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We went to Mei’s Corner on the coldest night of the year (thus far). All I wanted after shlepping around Michigan Avenue in the arctic temps was hot, big, filling, comforting, warm, bold, authentic Chinese food. Enter Mei’s Corner in the historic Whitehall Hotel.
I had been told by a friend that Mei’s boasted some of the most authentic Asian food in Chicago, if not THE most authentic. Since I had yet to try real, true, authentic Chinese cuisine (and I’m an expert as a Jew with New York roots), I decided to try Mei’s and see for myself.
We started with the Vietnamese Spring Rolls (cold rice paper wrap with crab, cabbage, basil, carrots, sprouts and vermicelli) and the Steamed Dumplings (we ordered the seafood and veggie varieties; Berkshire pork also available). I will admit I’ve had better (the Vietnamese spring rolls at neighboring restaurant Le Colonial, after all, are something to write home about), but we were off to a decent and healthy start. Still desiring something hothothot, I also ordered the Chicken and Vegetable Soup (sliced chicken and watercress in a light homemade broth). Arctic temps or not, this soup is sure to warm you right up and taste darn good while doing so.
Since Mei’s encourages sharing, especially with their Asian-style small plates, we decided to share a bunch of entrees. And by a bunch I mean four. Four entrees, three appetizers (the adorable, taciturn chef sent out the age-old Crab Rangoon), one bowl of soup and three desserts (for three people)… I digress. But I can’t digress from the fact that the entrees were the stars of this culinary show. I use “show,” not “spectacle” or “extravaganza,” because Mei’s is very understated, under-decorated and just plain simple when it comes to atmosphere. Good – let the food shine.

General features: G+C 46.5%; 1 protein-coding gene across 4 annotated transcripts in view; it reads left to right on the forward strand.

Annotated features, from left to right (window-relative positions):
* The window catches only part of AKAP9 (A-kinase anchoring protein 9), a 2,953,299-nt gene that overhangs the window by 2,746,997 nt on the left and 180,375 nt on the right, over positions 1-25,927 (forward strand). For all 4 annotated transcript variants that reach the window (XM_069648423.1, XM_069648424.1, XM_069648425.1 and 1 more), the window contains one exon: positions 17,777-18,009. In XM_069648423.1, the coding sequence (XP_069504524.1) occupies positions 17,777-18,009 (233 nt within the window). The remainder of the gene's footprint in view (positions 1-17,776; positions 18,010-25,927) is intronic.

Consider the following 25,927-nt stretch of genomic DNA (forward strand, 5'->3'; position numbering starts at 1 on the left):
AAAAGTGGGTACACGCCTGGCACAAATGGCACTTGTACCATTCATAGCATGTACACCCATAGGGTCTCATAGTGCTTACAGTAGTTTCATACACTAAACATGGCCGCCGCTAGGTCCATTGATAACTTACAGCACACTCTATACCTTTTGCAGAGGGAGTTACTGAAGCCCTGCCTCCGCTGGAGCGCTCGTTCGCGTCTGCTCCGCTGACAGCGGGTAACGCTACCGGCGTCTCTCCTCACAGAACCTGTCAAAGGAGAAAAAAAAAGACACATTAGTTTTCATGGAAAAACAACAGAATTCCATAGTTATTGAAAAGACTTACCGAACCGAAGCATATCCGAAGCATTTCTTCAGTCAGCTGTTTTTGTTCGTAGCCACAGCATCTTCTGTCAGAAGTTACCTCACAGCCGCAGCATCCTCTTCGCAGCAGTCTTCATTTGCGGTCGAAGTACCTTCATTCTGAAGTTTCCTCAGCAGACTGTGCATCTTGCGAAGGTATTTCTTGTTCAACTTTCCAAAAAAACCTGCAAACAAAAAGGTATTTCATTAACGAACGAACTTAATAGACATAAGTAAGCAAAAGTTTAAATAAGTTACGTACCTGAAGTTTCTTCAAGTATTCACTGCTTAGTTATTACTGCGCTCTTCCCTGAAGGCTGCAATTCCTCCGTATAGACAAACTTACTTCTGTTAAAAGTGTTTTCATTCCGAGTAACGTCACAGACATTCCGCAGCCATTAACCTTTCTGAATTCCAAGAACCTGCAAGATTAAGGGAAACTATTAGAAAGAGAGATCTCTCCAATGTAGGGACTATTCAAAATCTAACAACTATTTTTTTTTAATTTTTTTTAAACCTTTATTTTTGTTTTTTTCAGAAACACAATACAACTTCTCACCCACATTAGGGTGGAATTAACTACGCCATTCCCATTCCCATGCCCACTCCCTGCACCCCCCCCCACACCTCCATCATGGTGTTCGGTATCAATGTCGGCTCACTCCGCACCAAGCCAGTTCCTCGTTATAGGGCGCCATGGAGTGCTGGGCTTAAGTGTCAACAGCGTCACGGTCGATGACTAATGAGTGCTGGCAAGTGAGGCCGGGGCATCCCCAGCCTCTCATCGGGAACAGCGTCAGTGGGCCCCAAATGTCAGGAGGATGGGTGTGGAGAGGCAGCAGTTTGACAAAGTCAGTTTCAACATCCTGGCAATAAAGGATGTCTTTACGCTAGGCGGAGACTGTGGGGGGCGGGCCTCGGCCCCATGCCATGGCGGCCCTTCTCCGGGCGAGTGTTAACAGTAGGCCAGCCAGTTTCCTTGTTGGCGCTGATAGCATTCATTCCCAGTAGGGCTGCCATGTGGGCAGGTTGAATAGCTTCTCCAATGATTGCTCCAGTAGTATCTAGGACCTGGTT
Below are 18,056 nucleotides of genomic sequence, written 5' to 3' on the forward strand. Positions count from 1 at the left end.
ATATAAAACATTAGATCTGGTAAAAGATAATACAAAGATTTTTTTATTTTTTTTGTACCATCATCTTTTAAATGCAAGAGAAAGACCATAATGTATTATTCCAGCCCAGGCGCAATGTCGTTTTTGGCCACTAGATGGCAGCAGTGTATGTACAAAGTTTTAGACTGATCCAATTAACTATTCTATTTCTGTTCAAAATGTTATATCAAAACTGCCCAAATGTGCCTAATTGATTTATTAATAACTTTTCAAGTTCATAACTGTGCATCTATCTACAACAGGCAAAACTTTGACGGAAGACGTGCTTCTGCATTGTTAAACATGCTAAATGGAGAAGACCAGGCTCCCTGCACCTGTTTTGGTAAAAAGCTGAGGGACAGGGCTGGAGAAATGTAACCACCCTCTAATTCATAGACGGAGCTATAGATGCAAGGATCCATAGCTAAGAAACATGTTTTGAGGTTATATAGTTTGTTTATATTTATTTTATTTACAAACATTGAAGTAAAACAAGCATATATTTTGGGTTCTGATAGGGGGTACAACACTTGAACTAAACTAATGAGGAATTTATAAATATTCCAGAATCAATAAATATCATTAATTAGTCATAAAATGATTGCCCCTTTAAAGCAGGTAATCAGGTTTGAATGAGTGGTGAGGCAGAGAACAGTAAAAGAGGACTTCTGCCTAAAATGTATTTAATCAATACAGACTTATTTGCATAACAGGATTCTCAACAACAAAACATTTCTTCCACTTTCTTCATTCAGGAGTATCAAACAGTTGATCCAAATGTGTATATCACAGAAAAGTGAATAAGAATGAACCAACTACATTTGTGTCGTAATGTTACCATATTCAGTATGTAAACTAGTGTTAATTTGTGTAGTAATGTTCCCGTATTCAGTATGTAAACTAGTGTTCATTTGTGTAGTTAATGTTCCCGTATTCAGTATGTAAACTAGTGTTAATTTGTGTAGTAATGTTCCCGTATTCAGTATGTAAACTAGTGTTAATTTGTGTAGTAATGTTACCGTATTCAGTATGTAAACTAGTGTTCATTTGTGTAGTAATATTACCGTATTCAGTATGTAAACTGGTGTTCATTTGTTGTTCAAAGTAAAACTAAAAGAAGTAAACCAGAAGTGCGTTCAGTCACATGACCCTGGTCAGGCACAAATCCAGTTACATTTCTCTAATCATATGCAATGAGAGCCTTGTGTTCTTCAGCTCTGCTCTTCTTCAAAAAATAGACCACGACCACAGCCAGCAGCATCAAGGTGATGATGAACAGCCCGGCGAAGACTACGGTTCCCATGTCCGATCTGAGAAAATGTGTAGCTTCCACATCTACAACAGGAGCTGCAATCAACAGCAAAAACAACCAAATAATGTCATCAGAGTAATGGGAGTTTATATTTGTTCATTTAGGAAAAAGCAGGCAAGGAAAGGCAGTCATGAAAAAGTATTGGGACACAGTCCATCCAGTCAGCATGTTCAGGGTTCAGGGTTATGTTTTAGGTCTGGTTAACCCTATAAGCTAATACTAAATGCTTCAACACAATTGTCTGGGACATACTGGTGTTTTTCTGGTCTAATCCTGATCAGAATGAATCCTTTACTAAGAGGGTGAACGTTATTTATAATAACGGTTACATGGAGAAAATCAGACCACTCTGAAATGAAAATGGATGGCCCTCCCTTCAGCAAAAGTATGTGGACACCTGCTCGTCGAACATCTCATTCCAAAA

The Seafood Fried Rice (shrimp, crab and scallops with asparagus, green onion and egg whites) was perfect. And the fact that we could substitute brown rice for white made us very happy. This fried rice rivaled any I’ve ever had. The Lettuce Wraps with Chicken (minced chicken, mushrooms, zucchini and water chestnuts, on a bed of crispy rice noodles topped with pine nuts and served with lettuce bowls and house made wraps), a must-have item according to our server, was a good dish. It was very typical, not too special, but definitely good. The Beef with Pea Pods and Bamboo Shoots was WAY better than the standard lettuce wraps. The lightly fried and sautéed beef with pea pods, bamboo and pan fried flat rice noodles melted in your mouth. And although I love my beef – especially since I eat it so rarely – it was the noodles (those perfectly-textured, deliciously-cooked noodles) that made me hog this dish from my less-than-amused dinner companions. And last but certainly not least, the absolute best dish (as well as the heartiest) of the evening was the Berkshire Pork Meatballs and Vermicelli (Berkshire pork meatballs marinated in spices then slow cooked in chicken broth with Napa cabbage served over vermicelli). This was just as comforting as mom’s spaghetti and meatballs, just as familiar as your favorite pork lo mein and just as delicious as any Asian dish I had this night or any other.
Did I mention that Mei’s is extremely affordable? Remember when Miranda was ordering so much Chinese food from the take-out place around the corner that they knew her order immediately upon picking up the phone? I guarantee our party of three spent less on our entire meal than she did for a party of one in New York City.
So on a cold, brutal, very-Chicago winter night, heed the advice of my friend saying Mei’s is one of the most authentic Asian restaurants in the city and go to the Whitehall Hotel. You won’t be blown away by the ambience, or even the appetizers, but you will be by the entrees and the very friendly service staff. Trust me. I’m a Jew from New York. I know good Chinese.